The sample was randomly split in half and the model was tested in both resulting samples. The R2 were .54 and .537, respectively. Therefore, we calculated the model in the complete sample of GPs/family physicians which resulted in a R2 of .54 with both predictors “median age of patients” and “proportion of DDD issued” having p values < .001 (see Additional file 1: Table S7).

Cardiology

In cardiology, the association with patients’ age was much weaker than in primary care (Table 3). The proportions of prescriptions and DDDs were associated with costs to a relevant degree.
Table 3

Prescription costs per patient—results of bivariate robust regression analyses and Spearman’s—rho coefficients in cardiologists (n = 559)

Independent variables

R2

lmrob

Spearman

Number of patients

.01

.04

Average age of patients

.05

.18

Median age of patients

.07

.22

Proportion of pensioners

.07

.21

Proportion of female patients

.02

− .11

Morbidity index

.02

− .04

Proportion of prescriptions issued (PPI)

.45

.67

Proportion of DDD issued (PDDD)

.36

.60

Proportion of polypharmacy patients

.00

.01

Proportion of polypharmacy patients ≥ 2Q

.00

.13

We selected “Proportion of DDD issued” for the multivariate model as this variable is more directly related to costs than the mere number of prescriptions. Furthermore, “median age of patients” seemed to us a more appropriate predictor than “proportion of pensioners” with which it was highly correlated (rho = .91). Practice size, mean proportion of female patients, morbidity, and polypharmacy were not associated with the outcome to a relevant degree. The sample was randomly split in half and the model was tested in both resulting samples. The R2 were .41 and .61, respectively (see Additional file 1: Table S8, S9), showing a slight instability.

Gastroenterology

None of the predictors analysed resulted in relevant associations for prescribing costs in gastroenterology (Table 4). Demographic characteristics of patients were even negatively correlated and the amount of variance explained was negligible.
Table 4

Prescription costs per patient—results of bivariate robust regression analyses and Spearman’s—rho coefficients in gastroenterology (n = 485)

Independent variables

R2

lmrob

Spearman

Number of patients

.01

− .49

Average age of patients

.06

− .22

Median age of patients

.05

− .20

Proportion of pensioners

.07

− .23

Proportion of female patients

.00

− .12

Morbidity index

.00

.07

Proportion of prescriptions issued (PPI)

.03

.49

Proportion of DDD issued (PDDD)

.01

.23

Proportion of polypharmacy patients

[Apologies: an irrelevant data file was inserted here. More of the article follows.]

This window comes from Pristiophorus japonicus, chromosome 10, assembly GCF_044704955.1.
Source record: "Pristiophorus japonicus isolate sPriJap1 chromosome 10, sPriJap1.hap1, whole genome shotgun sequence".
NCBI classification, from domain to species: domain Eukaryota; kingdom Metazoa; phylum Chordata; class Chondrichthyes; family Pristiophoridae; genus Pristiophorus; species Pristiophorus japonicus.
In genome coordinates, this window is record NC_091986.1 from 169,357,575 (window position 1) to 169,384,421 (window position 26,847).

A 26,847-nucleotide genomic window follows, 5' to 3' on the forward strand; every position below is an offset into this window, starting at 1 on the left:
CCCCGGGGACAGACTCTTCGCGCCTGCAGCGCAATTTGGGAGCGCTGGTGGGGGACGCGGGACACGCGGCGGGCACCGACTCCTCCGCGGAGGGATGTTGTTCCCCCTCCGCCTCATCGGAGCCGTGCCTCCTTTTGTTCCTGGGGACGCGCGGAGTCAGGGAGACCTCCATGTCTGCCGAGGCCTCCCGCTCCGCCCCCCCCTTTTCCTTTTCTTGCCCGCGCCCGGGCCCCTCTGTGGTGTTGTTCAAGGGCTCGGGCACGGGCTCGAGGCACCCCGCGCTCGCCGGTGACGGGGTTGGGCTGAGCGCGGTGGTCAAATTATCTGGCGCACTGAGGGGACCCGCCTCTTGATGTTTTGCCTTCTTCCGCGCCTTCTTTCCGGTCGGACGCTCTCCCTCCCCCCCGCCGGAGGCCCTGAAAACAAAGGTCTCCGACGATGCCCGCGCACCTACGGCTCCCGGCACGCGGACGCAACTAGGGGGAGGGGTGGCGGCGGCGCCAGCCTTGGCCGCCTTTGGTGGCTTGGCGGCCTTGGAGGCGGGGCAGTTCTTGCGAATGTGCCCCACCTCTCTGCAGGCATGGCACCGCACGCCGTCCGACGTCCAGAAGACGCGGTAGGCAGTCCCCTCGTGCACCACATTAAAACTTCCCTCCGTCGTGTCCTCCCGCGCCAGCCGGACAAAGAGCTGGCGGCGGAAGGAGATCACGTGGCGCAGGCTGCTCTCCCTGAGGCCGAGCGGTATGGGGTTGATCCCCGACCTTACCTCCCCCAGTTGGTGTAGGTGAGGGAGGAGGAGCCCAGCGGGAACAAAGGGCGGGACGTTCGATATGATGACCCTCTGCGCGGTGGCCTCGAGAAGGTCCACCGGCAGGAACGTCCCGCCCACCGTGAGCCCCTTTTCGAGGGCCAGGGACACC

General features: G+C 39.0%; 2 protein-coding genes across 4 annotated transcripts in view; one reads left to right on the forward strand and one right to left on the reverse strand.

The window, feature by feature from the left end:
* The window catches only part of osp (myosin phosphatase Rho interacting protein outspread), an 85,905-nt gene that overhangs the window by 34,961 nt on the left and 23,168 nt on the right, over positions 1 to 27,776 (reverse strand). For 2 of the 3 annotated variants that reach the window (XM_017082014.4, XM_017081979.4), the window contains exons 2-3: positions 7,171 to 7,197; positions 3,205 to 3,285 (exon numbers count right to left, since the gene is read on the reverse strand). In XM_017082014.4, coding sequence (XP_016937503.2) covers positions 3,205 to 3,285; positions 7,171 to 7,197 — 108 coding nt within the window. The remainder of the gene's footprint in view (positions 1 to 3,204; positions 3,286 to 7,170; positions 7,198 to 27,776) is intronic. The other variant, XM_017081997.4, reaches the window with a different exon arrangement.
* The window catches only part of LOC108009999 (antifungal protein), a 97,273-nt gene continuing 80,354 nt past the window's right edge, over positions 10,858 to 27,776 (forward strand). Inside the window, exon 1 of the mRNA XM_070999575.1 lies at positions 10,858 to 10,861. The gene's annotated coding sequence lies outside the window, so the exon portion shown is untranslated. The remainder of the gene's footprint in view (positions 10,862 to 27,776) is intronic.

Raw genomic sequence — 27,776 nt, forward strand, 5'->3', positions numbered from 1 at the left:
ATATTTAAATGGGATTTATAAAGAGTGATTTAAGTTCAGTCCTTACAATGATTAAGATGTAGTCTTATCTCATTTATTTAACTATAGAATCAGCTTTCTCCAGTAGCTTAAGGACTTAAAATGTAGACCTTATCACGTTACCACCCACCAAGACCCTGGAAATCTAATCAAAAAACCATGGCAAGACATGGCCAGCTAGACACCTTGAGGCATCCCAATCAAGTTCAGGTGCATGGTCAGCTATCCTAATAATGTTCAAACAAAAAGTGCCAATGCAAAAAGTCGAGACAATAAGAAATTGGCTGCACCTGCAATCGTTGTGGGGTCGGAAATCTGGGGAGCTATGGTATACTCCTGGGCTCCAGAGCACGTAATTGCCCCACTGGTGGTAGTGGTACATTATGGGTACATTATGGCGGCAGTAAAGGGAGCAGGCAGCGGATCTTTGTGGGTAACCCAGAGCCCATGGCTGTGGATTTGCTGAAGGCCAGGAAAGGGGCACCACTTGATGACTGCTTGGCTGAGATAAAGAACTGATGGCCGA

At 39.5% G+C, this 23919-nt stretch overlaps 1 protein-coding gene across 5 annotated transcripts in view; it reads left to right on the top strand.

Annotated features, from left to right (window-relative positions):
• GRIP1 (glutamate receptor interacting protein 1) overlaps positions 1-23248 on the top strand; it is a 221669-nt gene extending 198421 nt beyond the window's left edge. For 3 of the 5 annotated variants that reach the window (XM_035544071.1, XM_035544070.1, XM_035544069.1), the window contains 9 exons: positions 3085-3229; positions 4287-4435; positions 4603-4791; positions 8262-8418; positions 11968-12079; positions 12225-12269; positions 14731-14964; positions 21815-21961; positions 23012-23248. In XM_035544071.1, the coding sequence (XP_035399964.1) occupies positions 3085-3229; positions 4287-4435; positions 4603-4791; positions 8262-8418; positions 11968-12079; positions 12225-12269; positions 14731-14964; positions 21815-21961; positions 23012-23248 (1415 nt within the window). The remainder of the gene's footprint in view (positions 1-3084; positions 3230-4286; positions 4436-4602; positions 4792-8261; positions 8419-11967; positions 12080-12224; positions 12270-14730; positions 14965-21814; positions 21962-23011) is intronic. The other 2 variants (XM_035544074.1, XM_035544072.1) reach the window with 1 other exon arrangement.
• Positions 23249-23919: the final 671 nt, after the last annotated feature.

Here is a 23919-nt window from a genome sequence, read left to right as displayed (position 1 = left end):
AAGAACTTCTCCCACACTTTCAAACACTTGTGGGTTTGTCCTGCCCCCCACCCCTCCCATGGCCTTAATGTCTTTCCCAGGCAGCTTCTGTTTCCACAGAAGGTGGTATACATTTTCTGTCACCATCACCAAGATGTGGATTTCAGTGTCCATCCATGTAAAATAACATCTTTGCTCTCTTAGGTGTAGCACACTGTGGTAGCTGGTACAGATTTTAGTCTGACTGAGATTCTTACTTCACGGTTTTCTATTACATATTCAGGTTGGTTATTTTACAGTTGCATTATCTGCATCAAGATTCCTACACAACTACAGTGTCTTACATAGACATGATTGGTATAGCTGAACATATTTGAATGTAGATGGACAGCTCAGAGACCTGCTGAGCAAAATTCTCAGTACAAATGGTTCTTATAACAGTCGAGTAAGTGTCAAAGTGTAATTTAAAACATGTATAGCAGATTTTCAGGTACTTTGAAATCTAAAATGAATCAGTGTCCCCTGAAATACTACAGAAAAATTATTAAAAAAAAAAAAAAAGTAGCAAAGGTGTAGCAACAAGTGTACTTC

.02

.38

Proportion of polypharmacy patients ≥ 2Q

.02

.35

The lmrob procedure measured a relatively high number of outliers (n = 104) which is suggesting that the breakdown point of the lmrob function might be exceeded and consequently the results might not be valid [18]. This could explain the discrepancies between the Spearman rho correlations and the R2 values in Table 4.

As potential predictors we selected “average age of patients”, “number of patients”, “proportion of prescriptions issued (PPI)”, and “proportion of polypharmacy patients ≥ 2 quarters”. After randomly splitting the sample into two halves the R2 values were .11 and .04. In the whole sample the resulting R2 was .05 with “proportion of prescriptions issued (PPI)” as the only significant predictor (p = .04). The Spearman correlation between “average age of patients” and “proportion of polypharmacy patients ≥ 2 quarters” was rho = .49. After replacing “proportion of polypharmacy patients ≥ 2 quarters” with “average age of patients”, the sample was randomly split in half and the model was tested in both resulting samples. The R2 were .14 and .11, respectively, the R2 in the whole sample increased to .12 (see Additional file 1: Table S10). “Average age of patients” emerged as a significant predictor (p = .002) but with a negative sign and “Proportion of prescriptions issued (PPI)” (p = .006). Overall, results with regard to predictors for prescribing costs of gastroenterologists are unstable and the explained variance is low due to the high number of outliers.

Neurology and psychiatry

Age and associated measures seemed to influence prescribing costs in neurology and psychiatry practices (Table 5).
Table 5

Prescription costs per patient—results of bivariate robust regression analyses and Spearman’s—rho coefficients in neurology and psychiatry (n = 3080)

Independent variables

R2

lmrob

Spearman

Number of patients

.14

.24

Average age of patients

.15

.39

Median age of patients

.15

.41

Proportion of pensioners